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ADMS 2610 (400)
Lecture

ADMS2610-Session3-Ch13.docx


Department
Administrative Studies
Course Code
ADMS 2610
Professor
Robert Levine

Page:
of 3
ADMS2610
Session 3
Chapter 13 (pg. 230-242)
Performance of Contractual Obligations
Nature and Extent of Performance
- Must be done according to terms of contract
- Must be exact and precise in order to constitute discharge
- Anything less is a breach
Tender (the act of performing a contract or the offer of payment of money due
under a contract)
- Tender of Payment
o Performance is made when money paid at time and place required
under the contract
- Legal Tender
o Cannot be refused if tendered by buyer
o Seller can refuse credit card, check, bill of exchange unless specified as
form of payment
- Debt
o If proper tender of payment is made and refused by creditor, interest
stops running
o Debtor need not attempt to pay again
- Tender of Performance of an Act
o Must deliver goods to proper place at proper time
o If refusal by buyer seller need not tender again
Discharge by Means Other than Performance
- Contracts can be discharged in a number of ways
- Termination as a Right
o Option to terminate by one party giving notice to the other
o Contract provides for a termination right
o If done improperly may be liable for damages for improper
termination
- External Events
o Express Terms (discharge by the occurrence of an event specified in
the contract):
Condition Subsequent (a condition that alters the rights or
duties of the parities to a contract, or that may have the effect
of terminating the contract if it should occur)
Force Majeure (a major, unforeseen event that occurs that
prevents the performance of a contract or causes damage to
property)
Act of God (an unanticipated event that prevents the
performance of a contract or causes damage to
property)
o Implied Terms (discharge by the occurrence of an even that by
custom of the trade would normally result in exemption from liability)
Conditions subsequent may be implied by the courts
Example: common carriers ordinarily responsible for
ordinary losses or damage are exempt from acts of God
o Frustration (a contract under which performance by a party is
rendered impossible due to an unforeseen or unexpected change in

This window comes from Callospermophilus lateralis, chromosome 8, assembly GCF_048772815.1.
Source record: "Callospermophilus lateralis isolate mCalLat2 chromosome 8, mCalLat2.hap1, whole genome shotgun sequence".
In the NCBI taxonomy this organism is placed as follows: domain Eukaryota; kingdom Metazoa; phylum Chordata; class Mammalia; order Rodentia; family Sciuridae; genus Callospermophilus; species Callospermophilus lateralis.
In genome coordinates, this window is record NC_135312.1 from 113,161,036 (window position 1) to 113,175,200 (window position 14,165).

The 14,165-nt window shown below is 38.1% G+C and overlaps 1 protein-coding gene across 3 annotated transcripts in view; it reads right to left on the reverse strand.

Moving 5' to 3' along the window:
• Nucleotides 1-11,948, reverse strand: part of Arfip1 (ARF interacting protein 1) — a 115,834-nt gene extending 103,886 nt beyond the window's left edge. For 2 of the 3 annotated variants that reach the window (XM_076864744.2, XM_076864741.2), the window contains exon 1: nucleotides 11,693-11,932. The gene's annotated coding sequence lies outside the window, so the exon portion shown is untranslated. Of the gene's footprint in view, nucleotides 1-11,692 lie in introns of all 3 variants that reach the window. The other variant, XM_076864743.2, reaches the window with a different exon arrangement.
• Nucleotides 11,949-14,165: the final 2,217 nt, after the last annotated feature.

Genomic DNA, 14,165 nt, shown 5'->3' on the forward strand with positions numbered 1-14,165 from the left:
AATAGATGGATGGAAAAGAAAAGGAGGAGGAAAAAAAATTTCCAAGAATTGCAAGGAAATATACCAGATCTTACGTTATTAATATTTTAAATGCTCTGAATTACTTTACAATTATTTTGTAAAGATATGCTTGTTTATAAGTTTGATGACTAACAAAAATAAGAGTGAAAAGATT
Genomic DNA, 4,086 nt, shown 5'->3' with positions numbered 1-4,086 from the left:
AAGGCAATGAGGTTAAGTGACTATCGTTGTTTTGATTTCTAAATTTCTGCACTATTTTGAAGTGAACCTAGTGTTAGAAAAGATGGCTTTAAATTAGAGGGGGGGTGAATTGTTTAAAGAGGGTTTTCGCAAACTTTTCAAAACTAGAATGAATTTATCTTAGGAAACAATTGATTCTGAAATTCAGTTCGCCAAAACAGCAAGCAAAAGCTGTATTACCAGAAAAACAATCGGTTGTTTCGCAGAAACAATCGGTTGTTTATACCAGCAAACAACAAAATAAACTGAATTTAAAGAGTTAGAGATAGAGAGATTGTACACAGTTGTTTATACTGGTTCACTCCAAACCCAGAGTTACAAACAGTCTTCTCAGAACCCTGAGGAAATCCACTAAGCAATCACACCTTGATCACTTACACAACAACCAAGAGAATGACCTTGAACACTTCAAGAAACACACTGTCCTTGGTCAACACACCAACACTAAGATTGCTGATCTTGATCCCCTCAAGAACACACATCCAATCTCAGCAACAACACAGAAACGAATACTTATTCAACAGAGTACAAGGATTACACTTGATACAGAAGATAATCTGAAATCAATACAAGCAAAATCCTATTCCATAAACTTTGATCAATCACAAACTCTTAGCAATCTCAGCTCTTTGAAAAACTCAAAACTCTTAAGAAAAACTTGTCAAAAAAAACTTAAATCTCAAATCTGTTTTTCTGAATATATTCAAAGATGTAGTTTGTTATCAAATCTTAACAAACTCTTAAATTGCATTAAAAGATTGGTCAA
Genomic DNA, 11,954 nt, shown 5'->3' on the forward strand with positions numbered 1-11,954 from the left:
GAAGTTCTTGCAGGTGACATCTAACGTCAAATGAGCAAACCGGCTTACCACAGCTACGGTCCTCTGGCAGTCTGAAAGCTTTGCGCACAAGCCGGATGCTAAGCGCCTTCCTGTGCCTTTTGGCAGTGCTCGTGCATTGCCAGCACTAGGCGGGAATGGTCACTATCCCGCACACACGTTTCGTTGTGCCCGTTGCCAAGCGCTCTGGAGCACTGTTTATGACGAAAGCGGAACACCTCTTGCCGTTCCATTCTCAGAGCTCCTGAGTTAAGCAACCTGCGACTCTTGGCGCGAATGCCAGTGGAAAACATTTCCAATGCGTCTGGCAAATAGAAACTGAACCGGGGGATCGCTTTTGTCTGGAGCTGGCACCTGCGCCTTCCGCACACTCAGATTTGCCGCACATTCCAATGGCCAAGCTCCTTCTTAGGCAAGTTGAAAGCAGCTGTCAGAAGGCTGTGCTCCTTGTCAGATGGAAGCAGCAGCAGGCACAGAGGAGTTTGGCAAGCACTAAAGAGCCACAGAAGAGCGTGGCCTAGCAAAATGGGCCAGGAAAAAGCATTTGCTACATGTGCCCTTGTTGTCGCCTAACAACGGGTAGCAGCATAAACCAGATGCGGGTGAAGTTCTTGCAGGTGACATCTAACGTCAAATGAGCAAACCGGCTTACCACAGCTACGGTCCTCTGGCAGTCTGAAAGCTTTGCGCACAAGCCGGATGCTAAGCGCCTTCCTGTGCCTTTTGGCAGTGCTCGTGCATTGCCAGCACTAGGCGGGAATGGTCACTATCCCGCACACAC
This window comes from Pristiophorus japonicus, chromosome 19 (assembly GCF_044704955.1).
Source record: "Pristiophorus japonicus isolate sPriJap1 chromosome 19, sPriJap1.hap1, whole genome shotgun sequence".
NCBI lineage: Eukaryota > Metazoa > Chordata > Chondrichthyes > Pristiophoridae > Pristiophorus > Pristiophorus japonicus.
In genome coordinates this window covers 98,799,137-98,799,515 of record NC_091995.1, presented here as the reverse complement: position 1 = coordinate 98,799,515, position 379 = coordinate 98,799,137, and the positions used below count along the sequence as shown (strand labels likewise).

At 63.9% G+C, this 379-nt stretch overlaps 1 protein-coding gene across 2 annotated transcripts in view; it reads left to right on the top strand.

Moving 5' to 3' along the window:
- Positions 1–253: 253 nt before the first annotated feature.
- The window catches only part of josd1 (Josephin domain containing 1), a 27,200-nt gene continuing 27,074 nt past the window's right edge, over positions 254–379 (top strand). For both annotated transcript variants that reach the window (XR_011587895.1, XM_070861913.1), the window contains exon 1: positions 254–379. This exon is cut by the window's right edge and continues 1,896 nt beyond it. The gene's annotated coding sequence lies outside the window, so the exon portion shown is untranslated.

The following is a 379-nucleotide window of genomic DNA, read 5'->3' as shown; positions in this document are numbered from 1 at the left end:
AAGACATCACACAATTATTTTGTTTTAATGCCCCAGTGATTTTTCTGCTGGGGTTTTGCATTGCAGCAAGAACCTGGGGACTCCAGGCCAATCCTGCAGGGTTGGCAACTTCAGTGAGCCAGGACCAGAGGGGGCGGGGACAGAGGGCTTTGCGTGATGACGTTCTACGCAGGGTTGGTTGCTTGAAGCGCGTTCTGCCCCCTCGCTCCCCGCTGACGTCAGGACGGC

circumstances affecting the agreement)
Frustration results in the contract being discharged
Force Majeure Clause should be inserted into the agreement
Sale of Goods Act
Provides for frustration in certain circumstances
Examples:
Personal services of one party required
Event alters circumstances such that what would have
been performed is radically different than that
contemplated by the parties
o Usually arises during war
o Goods diverted due to war
Frustration requires impossibility not mere hardship or
greater expense
Self Induced Frustration (doing something not necessarily
required to avoid a contract)
Non Culpable Dismissal (dismissal of an employee where the
inability to perform is not self induced but due to frustrating
factors)
Loss of frustration normally lies with the parties absorbing
their losses as of the time of the frustrating event unless
contract is fully executed by one party
Frustrated Contracts Act
Overcame the problems of the Common law rules of
frustration
o Allows court to apportion loss equitably between
the parties
o Allows for recovery of deposits and/or advances
o Allows for retention of funds to cover expense
when only part performance has occurred
o Seven provinces have Frustrated Contracts Act
o Those who do not are still subject to the common
law
Condition Precedent a condition that must be satisfied before a contract may
come into effect
- Often agreement is prepared and signed, only performance is postponed
- If condition is not met, it discharges the contract
- Inserted for the benefit of the one party, not both
Operation of law
- Discharged by operation
o Enemy states
o Specific legislation
Bankruptcy
Bills of Exchange Act
o Doctrine of Laches (undue delay in brining an action against a party
for failure to perform at Common law)
o Statutory Limitations
o Mergers
Discharge by Agreement
- Waiver (an express or implied renunciation of a right or claim)
o If neither party has fully performed, consideration is flowing to each
party
o If one party fully performed but the other has not, performance party
may waive rights to performance
o Without consideration is a mere gratuitous promise
o Must either provide consideration or sign under seal
- Novation (mutual agreement to amend the terms or parties to an existing
agreement)
o Requires consent of all parties
Merger terms and parties remain the same, the form of the
agreement changes
Substituted agreement change or parties or change of terms
or both
- Material Alteration (major alteration of an agreement that has the effect of
discharging the contract and replacing it with another)
o Change must go to root of agreement
o Minor alterations or a number of alterations is not enough
- Substitute Agreement (substitution may effect the discharge)
- Breach of Contract (the failure of a party to perform a contract according to
its terms)
o Gives one party the possible right to discharge the agreement